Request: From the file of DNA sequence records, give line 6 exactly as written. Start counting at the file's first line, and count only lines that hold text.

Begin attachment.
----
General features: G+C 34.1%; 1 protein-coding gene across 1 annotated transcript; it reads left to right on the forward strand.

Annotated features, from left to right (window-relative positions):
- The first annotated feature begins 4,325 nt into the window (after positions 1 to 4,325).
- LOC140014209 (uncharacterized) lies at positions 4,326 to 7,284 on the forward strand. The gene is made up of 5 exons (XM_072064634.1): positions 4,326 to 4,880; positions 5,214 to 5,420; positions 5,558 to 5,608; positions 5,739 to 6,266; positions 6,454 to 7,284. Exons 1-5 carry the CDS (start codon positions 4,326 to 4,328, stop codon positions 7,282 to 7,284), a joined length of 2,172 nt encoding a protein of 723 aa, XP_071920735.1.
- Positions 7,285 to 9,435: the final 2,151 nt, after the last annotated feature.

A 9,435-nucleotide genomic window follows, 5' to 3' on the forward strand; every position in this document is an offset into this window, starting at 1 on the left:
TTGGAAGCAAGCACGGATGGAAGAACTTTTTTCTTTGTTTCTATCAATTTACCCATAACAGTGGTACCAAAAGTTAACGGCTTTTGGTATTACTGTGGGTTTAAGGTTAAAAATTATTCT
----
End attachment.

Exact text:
A 9,435-nucleotide genomic window follows, 5' to 3' on the forward strand; every position in this document is an offset into this window, starting at 1 on the left: